Ron Paul is polling in the top tier of the Republican field in key states like Iowa, but has largely been out of the national conversation that's focused on fleeting moments for other surging candidates. But on Sunday he was put on the defensive for past statements linking U.S. foreign policy to the attacks of 9/11.
The Texas congressman, appearing on CBS' "Face The Nation," contended that he was just stating indisputable fact.
"I think there's an influence. And that's exactly what, you know, the 9/11 commission said. That's what the DOD has said. And that's also what the CIA has said and that's what a lot of researchers have said," he said.
In response to a question from host Bob Schieffer, Paul took issue with the idea that he was saying the attacks were "America's fault."
"We didn't cause it. The average American didn't cause it. But if you have a flawed policy, it may influence it," he said.
Paul said Ronald Reagan "deeply regretted" going into Lebanon after an attack on U.S. Marines.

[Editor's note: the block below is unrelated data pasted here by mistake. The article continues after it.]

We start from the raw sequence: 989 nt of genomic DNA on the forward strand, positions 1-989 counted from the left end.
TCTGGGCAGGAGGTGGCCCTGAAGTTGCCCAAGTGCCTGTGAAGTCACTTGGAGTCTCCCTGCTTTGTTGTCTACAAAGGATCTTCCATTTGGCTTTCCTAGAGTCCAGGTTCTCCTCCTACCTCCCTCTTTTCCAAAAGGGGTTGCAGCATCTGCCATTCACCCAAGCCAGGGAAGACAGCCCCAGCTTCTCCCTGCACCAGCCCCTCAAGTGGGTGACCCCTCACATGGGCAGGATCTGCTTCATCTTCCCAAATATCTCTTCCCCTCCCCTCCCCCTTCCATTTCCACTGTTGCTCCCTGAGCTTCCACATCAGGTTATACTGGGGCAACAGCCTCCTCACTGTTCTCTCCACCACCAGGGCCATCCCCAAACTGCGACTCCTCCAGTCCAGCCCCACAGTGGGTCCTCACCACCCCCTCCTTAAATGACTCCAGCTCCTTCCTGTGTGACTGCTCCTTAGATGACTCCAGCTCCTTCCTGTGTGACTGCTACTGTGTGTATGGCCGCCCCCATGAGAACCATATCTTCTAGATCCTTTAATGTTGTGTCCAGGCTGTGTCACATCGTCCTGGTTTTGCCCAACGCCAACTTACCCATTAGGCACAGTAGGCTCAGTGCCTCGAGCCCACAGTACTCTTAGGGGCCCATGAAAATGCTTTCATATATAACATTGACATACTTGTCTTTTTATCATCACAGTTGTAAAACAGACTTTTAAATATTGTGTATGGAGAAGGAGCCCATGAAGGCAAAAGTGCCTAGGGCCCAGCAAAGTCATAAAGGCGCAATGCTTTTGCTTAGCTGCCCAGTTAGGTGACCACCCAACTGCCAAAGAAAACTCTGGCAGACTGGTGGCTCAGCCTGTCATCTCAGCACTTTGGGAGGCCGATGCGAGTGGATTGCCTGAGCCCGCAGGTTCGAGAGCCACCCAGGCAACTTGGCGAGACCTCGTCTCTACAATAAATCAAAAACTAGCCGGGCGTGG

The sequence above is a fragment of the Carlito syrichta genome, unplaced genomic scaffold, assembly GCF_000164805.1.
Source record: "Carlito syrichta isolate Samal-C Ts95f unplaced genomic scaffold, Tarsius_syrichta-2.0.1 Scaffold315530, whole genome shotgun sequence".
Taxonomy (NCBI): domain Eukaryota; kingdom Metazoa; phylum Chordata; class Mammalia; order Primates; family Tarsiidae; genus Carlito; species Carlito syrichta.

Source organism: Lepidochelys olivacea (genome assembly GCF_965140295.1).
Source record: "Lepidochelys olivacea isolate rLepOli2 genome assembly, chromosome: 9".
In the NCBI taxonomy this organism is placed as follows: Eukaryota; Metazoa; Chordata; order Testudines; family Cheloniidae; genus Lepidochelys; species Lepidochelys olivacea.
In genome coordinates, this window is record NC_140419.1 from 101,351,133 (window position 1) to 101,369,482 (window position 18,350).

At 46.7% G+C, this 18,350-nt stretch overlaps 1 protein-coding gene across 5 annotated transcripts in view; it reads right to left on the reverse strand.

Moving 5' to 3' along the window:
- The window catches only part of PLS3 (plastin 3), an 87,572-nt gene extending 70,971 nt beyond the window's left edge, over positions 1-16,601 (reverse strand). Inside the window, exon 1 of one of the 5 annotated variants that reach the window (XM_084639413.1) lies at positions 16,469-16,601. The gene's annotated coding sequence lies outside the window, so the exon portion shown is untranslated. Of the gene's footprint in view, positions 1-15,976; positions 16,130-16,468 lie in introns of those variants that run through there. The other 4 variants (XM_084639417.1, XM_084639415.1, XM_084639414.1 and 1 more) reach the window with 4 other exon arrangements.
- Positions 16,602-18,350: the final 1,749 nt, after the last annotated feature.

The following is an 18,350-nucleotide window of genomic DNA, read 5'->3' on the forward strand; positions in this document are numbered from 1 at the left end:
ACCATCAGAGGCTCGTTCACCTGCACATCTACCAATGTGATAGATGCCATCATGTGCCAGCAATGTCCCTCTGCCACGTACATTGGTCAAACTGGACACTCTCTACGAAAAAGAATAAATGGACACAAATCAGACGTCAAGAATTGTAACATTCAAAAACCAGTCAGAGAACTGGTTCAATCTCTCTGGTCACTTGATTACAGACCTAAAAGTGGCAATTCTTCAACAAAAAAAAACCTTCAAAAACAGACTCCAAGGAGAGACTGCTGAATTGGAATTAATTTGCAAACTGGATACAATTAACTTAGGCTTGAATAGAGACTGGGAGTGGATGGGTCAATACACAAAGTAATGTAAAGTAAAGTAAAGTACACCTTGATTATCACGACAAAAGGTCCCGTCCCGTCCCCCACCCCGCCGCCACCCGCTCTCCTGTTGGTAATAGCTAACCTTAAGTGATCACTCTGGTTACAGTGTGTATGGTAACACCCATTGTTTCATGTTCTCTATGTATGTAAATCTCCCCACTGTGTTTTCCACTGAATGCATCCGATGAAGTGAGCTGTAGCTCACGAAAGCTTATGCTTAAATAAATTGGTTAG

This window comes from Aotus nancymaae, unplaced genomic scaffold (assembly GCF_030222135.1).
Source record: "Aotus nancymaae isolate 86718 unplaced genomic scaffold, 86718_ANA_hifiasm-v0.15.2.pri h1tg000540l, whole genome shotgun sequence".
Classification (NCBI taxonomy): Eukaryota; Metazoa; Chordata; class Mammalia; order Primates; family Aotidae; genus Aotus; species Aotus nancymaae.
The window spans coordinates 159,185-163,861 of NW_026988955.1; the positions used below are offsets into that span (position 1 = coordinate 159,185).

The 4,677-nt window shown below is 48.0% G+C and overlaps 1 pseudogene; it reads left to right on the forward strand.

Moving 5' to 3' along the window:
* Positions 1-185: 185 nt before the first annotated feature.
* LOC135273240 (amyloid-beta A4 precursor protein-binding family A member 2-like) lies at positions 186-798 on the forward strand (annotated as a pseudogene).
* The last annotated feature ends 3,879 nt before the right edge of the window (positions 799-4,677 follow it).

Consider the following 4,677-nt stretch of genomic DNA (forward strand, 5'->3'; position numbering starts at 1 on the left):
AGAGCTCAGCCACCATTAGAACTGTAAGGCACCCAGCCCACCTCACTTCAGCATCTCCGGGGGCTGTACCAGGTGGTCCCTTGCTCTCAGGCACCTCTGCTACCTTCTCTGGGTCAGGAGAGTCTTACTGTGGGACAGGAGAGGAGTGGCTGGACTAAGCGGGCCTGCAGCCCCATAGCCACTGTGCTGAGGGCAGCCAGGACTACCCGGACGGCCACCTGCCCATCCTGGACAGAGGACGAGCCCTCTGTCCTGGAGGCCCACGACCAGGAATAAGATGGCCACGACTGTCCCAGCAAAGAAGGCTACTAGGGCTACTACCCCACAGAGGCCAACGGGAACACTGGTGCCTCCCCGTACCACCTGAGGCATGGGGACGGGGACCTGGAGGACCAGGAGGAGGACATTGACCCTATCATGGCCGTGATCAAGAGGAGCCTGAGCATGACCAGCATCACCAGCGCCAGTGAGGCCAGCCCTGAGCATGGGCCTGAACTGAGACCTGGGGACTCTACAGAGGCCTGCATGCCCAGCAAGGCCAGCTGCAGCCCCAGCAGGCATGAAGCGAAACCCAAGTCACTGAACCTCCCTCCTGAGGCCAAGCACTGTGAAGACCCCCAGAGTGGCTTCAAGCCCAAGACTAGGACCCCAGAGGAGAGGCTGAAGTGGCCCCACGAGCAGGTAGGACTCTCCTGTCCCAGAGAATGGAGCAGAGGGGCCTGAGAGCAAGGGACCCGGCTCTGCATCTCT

"The same thing that McNamara said after the Vietnam War. He wrote in his memoirs if we don't learn from our policy, it won't be worth anything," Paul said. "So I'm saying policies have an effect. That's a far cry from blaming America."
Some of the most pointed exchanges at the Republican debates have often been between Paul and one of his rivals over foreign policy. Paul broke with most of the other candidates over the issue of waterboarding at a foreign policy debate in South Carolina last week. He and Rick Santorum, in particular, have clashed over the proper approach to Iran.
"I think the greatest danger now is for us to overreact," he said Sunday. "Iran doesn't have a bomb. There's no proof. There's no new information regardless of this recent report. And for us to overreact and talk about bombing Iran, that's much more dangerous."
Another foreign policy debate is planned in Washington this week.